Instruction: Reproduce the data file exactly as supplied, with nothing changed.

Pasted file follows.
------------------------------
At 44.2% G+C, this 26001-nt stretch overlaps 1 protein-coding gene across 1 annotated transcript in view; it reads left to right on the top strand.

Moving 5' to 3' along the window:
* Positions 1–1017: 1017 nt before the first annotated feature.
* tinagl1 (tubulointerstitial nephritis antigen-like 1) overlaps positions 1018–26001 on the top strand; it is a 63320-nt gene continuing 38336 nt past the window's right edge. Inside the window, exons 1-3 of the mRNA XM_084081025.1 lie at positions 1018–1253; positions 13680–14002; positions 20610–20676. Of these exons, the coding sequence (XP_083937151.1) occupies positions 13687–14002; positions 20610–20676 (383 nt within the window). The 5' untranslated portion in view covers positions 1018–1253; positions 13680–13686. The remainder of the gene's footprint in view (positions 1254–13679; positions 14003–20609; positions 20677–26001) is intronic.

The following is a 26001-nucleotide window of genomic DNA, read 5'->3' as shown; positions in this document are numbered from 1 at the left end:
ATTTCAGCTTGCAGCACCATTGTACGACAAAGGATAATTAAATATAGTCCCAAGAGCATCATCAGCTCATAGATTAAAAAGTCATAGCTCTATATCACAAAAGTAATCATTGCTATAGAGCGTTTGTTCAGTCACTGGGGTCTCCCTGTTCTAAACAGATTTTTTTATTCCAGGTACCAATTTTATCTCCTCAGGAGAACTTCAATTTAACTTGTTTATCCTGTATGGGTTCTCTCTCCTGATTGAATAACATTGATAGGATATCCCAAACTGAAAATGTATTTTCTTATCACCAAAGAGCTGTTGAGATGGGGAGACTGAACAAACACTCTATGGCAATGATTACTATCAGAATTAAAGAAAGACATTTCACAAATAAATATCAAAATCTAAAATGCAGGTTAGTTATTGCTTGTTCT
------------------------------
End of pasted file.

At 44.2% G+C, this 26001-nt stretch overlaps 1 protein-coding gene across 1 annotated transcript in view; it reads left to right on the top strand.

Moving 5' to 3' along the window:
* Positions 1–1017: 1017 nt before the first annotated feature.
* tinagl1 (tubulointerstitial nephritis antigen-like 1) overlaps positions 1018–26001 on the top strand; it is a 63320-nt gene continuing 38336 nt past the window's right edge. Inside the window, exons 1-3 of the mRNA XM_084081025.1 lie at positions 1018–1253; positions 13680–14002; positions 20610–20676. Of these exons, the coding sequence (XP_083937151.1) occupies positions 13687–14002; positions 20610–20676 (383 nt within the window). The 5' untranslated portion in view covers positions 1018–1253; positions 13680–13686. The remainder of the gene's footprint in view (positions 1254–13679; positions 14003–20609; positions 20677–26001) is intronic.

The following is a 26001-nucleotide window of genomic DNA, read 5'->3' as shown; positions in this document are numbered from 1 at the left end:
ATTTCAGCTTGCAGCACCATTGTACGACAAAGGATAATTAAATATAGTCCCAAGAGCATCATCAGCTCATAGATTAAAAAGTCATAGCTCTATATCACAAAAGTAATCATTGCTATAGAGCGTTTGTTCAGTCACTGGGGTCTCCCTGTTCTAAACAGATTTTTTTATTCCAGGTACCAATTTTATCTCCTCAGGAGAACTTCAATTTAACTTGTTTATCCTGTATGGGTTCTCTCTCCTGATTGAATAACATTGATAGGATATCCCAAACTGAAAATGTATTTTCTTATCACCAAAGAGCTGTTGAGATGGGGAGACTGAACAAACACTCTATGGCAATGATTACTATCAGAATTAAAGAAAGACATTTCACAAATAAATATCAAAATCTAAAATGCAGGTTAGTTATTGCTTGTTCT